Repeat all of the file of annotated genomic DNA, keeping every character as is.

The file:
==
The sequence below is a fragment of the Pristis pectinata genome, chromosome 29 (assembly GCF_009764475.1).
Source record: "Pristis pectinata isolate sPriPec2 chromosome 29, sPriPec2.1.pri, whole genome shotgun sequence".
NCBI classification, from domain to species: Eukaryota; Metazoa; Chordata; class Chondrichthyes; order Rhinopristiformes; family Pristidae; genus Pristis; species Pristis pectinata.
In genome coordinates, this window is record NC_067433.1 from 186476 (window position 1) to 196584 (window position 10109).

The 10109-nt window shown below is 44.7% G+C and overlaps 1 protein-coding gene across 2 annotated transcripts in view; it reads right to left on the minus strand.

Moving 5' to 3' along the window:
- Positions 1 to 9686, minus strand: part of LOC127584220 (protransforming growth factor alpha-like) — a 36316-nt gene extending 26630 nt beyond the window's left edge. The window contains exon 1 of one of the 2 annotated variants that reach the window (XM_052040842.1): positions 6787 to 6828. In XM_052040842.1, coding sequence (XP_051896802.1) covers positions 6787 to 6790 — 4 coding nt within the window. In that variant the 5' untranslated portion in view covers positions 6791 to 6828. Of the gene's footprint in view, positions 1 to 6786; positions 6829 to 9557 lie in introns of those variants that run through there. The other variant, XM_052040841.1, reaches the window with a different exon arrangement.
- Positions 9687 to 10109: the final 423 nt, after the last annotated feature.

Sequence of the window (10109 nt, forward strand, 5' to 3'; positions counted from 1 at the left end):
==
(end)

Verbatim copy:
The sequence below is a fragment of the Pristis pectinata genome, chromosome 29 (assembly GCF_009764475.1).
Source record: "Pristis pectinata isolate sPriPec2 chromosome 29, sPriPec2.1.pri, whole genome shotgun sequence".
NCBI classification, from domain to species: Eukaryota; Metazoa; Chordata; class Chondrichthyes; order Rhinopristiformes; family Pristidae; genus Pristis; species Pristis pectinata.
In genome coordinates, this window is record NC_067433.1 from 186476 (window position 1) to 196584 (window position 10109).

The 10109-nt window shown below is 44.7% G+C and overlaps 1 protein-coding gene across 2 annotated transcripts in view; it reads right to left on the minus strand.

Moving 5' to 3' along the window:
- Positions 1 to 9686, minus strand: part of LOC127584220 (protransforming growth factor alpha-like) — a 36316-nt gene extending 26630 nt beyond the window's left edge. The window contains exon 1 of one of the 2 annotated variants that reach the window (XM_052040842.1): positions 6787 to 6828. In XM_052040842.1, coding sequence (XP_051896802.1) covers positions 6787 to 6790 — 4 coding nt within the window. In that variant the 5' untranslated portion in view covers positions 6791 to 6828. Of the gene's footprint in view, positions 1 to 6786; positions 6829 to 9557 lie in introns of those variants that run through there. The other variant, XM_052040841.1, reaches the window with a different exon arrangement.
- Positions 9687 to 10109: the final 423 nt, after the last annotated feature.

Sequence of the window (10109 nt, forward strand, 5' to 3'; positions counted from 1 at the left end):